Before long, we were at the dreaded rock road. Basically, it was a road that had been constructed for construction trucks, made of really sharp whitish rocks. This was and out and back portion, so I had already gone over it seven times and this would be my eighth. This blew. Looking back, I think it was where things really started to go wrong for me. My feel never really hurt the entire time (thanks Altra!), but those rocks felt like daggers this time. I could've swore I had spontaneously developed neuropathy. They didn't so much hurt my feet, but were making them feel like a pins and needles sensation. No bueno.

We were still doing ok on time, but I felt like I was consistently slowing, I feel like it was mostly because of the cold. I know I grew up in MN, but 30 degrees and 80% humidity makes for a very, very cold night for someone with thin Texas blood. There were people in the aide tents that looked hypothermic. At the very end of the rock road, I saw Lint again. He was out on his final loop and looked like he had just had a full night's sleep! He gave me a great pep talk and told me to get after it. It helped my spirits, a lot. Just before the final aide station prior the starting area, things really got bad. Now I had fully expected to endure a good amount of pain, tiredness and overall loathing for running during this race, but all of a sudden, my body just stopped working. We would stop and stretch. I kept trying to shake it out, but it just wasn't happening. I had poorly planned for cold weather and while I had on 4 jackets, mittens, a buff and a hat, all I had on my legs were a thin pair of barre tights and a running skirt. Just. Wasn't. Cutting. It. In hindsight, I'm pretty sure this is what earned me my DNF. The volunteers at the final aide station told me I still had 90 minutes to get back to the start to make the cut off, which was 4.5 miles away, something that would normally take me maybe an hour or a bit under. I just didn't see how it was going to happen, I could barely move. I tried to pick it up and run again, but that wasn't working either. Nothing really hurt, yet everything hurt. I was doing some kind of Frankenstein march. To make matters worse, I had started the race with a bit of a cough (the downfalls of doing a pediatric rotation – lots of sick kiddos spreading germs) and it was getting worse. I started getting teary about making it this far and considering stopping and could barely breathe. I started seeing things again. Buildings that were actually logs/trees. I was kind of delirious. Lisa did nothing but encourage me ,tell me I had this & couldn't stop, but I had already decided that this would be my last lap. I am pretty stubborn, but she just wasn't having it.  I couldn't have picked a better sidekick. We tried to get back to the start and were within just a few tenths of a mile, when we finally saw a road. I called Ryan and he came and got us.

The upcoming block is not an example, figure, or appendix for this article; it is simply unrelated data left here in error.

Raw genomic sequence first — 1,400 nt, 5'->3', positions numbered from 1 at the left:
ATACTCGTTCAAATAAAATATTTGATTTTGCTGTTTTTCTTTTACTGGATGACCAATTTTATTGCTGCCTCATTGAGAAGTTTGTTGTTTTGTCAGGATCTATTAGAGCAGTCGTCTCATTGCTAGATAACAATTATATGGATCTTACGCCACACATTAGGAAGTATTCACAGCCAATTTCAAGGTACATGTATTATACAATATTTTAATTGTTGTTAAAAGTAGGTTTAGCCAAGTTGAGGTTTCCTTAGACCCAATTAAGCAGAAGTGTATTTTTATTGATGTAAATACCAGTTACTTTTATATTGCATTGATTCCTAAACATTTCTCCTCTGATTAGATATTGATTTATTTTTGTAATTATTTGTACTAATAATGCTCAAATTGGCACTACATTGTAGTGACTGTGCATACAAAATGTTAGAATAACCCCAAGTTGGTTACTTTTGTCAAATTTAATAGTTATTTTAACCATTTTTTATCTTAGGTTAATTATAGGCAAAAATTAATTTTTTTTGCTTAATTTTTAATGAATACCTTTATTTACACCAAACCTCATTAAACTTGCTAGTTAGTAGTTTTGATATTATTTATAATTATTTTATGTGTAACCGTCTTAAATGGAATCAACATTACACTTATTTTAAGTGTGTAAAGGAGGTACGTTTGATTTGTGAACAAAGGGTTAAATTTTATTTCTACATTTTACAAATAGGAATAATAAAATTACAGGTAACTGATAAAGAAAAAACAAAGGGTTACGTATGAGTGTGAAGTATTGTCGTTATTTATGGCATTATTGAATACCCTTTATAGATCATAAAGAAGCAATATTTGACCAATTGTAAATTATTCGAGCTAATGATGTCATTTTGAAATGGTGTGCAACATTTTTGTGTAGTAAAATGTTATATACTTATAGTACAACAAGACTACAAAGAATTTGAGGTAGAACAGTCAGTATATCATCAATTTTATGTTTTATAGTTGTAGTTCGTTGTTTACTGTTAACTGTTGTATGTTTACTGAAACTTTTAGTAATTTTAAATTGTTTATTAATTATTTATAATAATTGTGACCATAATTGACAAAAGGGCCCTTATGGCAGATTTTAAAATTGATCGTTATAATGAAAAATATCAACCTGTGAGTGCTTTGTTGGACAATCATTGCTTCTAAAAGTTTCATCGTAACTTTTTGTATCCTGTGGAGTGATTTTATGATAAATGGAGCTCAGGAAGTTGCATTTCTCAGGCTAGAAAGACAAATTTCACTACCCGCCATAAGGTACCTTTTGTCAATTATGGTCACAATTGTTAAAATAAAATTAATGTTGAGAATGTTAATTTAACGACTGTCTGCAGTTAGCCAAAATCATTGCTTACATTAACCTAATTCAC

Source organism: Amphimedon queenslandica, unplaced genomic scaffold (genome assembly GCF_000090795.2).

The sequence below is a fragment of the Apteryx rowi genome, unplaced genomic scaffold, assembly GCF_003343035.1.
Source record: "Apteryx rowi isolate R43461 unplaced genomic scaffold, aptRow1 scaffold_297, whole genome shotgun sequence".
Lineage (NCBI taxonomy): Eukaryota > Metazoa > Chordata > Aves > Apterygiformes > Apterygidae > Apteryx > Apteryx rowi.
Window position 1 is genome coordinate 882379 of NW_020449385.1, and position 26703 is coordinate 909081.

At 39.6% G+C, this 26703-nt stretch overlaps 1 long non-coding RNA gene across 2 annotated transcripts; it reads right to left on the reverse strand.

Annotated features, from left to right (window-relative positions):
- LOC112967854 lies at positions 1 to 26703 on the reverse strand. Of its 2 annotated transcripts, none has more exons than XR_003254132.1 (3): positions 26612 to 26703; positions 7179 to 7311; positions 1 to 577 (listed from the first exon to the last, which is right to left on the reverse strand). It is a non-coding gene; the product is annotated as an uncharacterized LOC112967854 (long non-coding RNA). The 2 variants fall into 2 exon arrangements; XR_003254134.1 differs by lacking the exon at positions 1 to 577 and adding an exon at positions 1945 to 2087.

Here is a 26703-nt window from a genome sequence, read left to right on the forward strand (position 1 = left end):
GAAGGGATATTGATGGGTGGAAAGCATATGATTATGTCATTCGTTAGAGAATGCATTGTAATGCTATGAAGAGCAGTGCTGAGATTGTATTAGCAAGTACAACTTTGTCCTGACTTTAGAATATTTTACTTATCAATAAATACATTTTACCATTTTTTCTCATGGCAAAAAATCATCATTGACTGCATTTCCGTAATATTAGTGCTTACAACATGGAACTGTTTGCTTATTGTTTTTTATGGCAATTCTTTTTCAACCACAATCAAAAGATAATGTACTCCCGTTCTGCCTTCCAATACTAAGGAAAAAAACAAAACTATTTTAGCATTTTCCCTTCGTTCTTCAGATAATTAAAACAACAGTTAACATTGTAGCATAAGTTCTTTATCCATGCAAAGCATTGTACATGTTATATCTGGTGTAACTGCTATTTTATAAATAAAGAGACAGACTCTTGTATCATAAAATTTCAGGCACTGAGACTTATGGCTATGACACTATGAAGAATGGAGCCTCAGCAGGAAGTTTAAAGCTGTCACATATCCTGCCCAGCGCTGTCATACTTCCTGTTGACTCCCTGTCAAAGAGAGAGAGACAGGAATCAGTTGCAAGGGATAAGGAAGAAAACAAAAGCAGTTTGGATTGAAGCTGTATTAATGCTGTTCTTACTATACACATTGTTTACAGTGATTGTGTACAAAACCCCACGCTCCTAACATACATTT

at least we are still smiling!
I was crushed. I had made it 80 freaking miles and couldn't pull it off. I think it would've felt less painful had I only made it 40 or 50. I know running 80 miles is a feat in itself, but I didn't go there to run 80 miles, I went there to run 100, it just wasn't possible.

Ryan took my timing chip back to the start and handed it in. He collected my  parting gift as well. We were all exhausted. We chatted a bit with Lisa and Matt. I told all of them to promise that they would never let me do this again, no matter what and we said our good byes.